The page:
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The Wordsmith's Forge
The Writing & Other Projects of Elizabeth Barrette
Poem: "All That Glitters"

This poem comes from the July 5, 2011 Poetry Fishbowl.  It began with a prompt from janetmiles about how those who have the gold, make the rules.  From laffingkat and haikujaguar came the importance of small, everyday magical items.  eseme threw in the idea of a character who isn't a hero, just an ordinary employee.  The poem was sponsored by janetmiles.

Now it happens that I've had an idea simmering away in the back of mind for some time, about a fantasy setting with lots of little nationalities, each with a different form of government.  I'd just written "Down the Drain" which is set in a plutocracy, so this seemed like a perfect opportunity to develop that society further.  The Plutocracy of Aurea considers wealth an indicator of competence and wit, with the interesting adjunct of investing in practical magics to provide a foundation for advanced social development and leisure.  They run to elemental magic, with different proportions of the elements manifesting in different populations.  I like  this setting.  It is a long, long way from the Kingdom of McFantasyLand.

All That Glitters

Ritaine felt proud of her position.
She held the most important job in the world:
she was an Accountant.
Without them to manage the flow of money,
nobody else could do any work at all.

Ritaine loved her office.
She gave thanks every day
that she lived in the Plutocracy of Aurea,
where people had the gods-given sense
to invest in everyday magics and not just frills.
So she opened her windows to breezes and sunbeams,
screened against insects by a cunning little charm.
Her quill would chirp at her if she made an error
in calculation or spelling, although to be fair,
the thing counted far better than it spelled.
A set of nine square brushes scurried around the floor,
alone or in groups, keeping it meticulously clean.
She had a magic rope to lift heavy file cabinets,
and an enchanted lantern to light the room after nightfall.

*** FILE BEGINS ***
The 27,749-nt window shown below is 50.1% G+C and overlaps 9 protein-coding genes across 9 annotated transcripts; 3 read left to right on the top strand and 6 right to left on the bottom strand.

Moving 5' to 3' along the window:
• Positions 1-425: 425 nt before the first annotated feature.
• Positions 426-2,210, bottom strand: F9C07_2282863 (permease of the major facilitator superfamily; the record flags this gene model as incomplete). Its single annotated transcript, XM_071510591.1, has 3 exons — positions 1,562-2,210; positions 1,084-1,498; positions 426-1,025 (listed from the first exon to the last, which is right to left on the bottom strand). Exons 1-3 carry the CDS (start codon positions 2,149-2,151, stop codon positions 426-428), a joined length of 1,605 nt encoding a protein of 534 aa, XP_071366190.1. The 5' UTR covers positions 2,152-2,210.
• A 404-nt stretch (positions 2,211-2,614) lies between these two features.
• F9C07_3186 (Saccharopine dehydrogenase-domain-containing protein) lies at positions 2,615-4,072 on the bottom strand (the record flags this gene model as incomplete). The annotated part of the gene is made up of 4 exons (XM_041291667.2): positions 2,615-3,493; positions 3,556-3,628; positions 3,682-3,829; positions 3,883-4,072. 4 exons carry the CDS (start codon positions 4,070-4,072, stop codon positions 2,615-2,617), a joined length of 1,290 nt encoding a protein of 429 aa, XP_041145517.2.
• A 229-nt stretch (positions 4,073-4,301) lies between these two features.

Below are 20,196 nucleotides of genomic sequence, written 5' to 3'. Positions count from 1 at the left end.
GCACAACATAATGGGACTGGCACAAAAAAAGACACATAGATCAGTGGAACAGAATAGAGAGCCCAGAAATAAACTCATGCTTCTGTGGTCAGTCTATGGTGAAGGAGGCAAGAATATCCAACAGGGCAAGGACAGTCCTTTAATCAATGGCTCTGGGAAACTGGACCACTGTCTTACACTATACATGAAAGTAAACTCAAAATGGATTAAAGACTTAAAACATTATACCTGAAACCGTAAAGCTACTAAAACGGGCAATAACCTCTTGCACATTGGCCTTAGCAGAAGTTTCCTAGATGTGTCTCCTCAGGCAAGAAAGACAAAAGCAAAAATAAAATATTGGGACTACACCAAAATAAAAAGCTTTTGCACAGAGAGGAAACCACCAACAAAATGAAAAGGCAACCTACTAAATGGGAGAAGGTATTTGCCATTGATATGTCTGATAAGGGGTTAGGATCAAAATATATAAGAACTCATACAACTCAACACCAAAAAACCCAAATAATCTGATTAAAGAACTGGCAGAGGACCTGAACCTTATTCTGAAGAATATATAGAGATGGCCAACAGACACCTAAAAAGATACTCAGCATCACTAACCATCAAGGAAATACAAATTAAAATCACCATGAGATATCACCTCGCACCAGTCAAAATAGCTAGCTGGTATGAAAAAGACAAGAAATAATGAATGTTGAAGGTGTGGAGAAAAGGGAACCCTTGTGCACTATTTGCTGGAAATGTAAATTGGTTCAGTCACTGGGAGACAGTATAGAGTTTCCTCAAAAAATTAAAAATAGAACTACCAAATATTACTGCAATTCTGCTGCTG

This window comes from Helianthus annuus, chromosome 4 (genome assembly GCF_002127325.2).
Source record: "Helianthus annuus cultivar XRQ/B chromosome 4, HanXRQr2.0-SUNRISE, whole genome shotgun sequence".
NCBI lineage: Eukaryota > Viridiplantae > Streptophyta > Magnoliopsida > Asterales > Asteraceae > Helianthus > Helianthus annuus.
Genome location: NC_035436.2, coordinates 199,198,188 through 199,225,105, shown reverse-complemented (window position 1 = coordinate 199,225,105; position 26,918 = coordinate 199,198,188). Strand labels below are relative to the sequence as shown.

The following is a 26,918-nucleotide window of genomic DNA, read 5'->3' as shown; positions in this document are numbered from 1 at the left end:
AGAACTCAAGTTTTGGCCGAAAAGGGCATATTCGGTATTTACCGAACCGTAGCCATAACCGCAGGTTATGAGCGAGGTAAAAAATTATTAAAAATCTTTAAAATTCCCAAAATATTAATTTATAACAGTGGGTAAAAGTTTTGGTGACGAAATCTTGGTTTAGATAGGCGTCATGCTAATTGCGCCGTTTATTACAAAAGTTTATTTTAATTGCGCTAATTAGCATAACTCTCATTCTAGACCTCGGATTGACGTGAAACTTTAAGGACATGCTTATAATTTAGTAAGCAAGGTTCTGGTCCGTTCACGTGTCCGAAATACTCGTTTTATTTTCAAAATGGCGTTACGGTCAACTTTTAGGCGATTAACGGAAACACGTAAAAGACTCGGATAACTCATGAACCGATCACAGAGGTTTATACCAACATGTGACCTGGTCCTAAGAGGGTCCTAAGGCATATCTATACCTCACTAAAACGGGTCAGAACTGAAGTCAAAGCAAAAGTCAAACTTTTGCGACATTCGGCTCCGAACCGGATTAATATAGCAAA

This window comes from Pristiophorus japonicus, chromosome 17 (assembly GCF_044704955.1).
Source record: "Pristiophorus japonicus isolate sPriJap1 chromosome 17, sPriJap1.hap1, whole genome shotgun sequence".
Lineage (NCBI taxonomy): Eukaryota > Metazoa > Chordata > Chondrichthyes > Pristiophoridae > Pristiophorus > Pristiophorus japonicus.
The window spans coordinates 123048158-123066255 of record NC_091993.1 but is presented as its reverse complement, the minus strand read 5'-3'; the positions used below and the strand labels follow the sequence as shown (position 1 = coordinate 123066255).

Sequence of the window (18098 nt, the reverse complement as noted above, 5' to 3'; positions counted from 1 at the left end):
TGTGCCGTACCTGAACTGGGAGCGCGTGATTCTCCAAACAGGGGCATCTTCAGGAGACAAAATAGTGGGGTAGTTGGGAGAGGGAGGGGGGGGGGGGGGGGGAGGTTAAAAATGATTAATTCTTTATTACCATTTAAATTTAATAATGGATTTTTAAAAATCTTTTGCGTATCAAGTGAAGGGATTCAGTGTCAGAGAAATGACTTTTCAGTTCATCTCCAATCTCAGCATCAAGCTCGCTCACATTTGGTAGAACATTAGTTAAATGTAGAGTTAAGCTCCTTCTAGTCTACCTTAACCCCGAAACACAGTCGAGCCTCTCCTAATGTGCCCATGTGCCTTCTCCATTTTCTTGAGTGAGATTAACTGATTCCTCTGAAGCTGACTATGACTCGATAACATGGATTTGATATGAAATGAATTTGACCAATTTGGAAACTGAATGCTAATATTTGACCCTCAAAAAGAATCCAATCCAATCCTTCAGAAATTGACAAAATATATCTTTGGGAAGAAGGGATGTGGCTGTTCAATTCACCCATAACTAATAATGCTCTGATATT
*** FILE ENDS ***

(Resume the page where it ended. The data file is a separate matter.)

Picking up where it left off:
She couldn't imagine trying to do all this without them.

Ritaine enjoyed her work.
She handled a dozen accounts,
carefully tallying income and expenses
and all the other little steps
that made the endless dance of wealth
such a wonder to behold.
When she finished each update,
she sent off the news with a flick of Air magic,
quick as you please, alerting all the other Accountants.
It only made sense  that the people
who amassed the most money would make the rules.
Who else knew more about how the world worked?

Oh, the job had its drawbacks.
Now and again, some rival would strike out
and curse her with dyscalculia,
so that she had to take off a day or two
until her numeric sense recovered.
She knew, too, that there were government offices
higher and brighter and glittering with more gold than hers;
but she liked  working where she was.

Ritaine touched reverent fingertips
to the bullion buttons of her uniform,
counting off the cornerstones of her life:
one, two, three, four, five.
The numbers in their perfect promenade
were power enough for her.

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Current Mood: busy busy

10 comments or Leave a comment
janetmiles From: janetmiles Date: July 6th, 2011 09:01 pm (UTC) (Link)
Immediate, and completely disparate, reactions:

"I'm so glad I'm a beta! Alphas work so hard, and epsilons have such ugly clothes."

"Oooh, pretty numbers, happy Janet."

And a third -- if it's so easy to curse someone with, say, dyscalculia, why aren't there protective amulets or spells to repel curses?
siege From: siege Date: July 6th, 2011 10:52 pm (UTC) (Link)
Of course there would be. There are also ways around any ward or charm. It's the battle of better weapons against better defenses, and it is eternal so long as there is incentive for struggle of any kind.
ysabetwordsmith From: ysabetwordsmith Date: July 6th, 2011 11:04 pm (UTC) (Link)



I've been mulling over the details and haven't had time to write a specific response, but basically there's always a kind of arms race beteween attack and defense whether physical or metaphysical. Some things are easier to block than others; some things don't have a block invented yet, so will go right through; and so forth.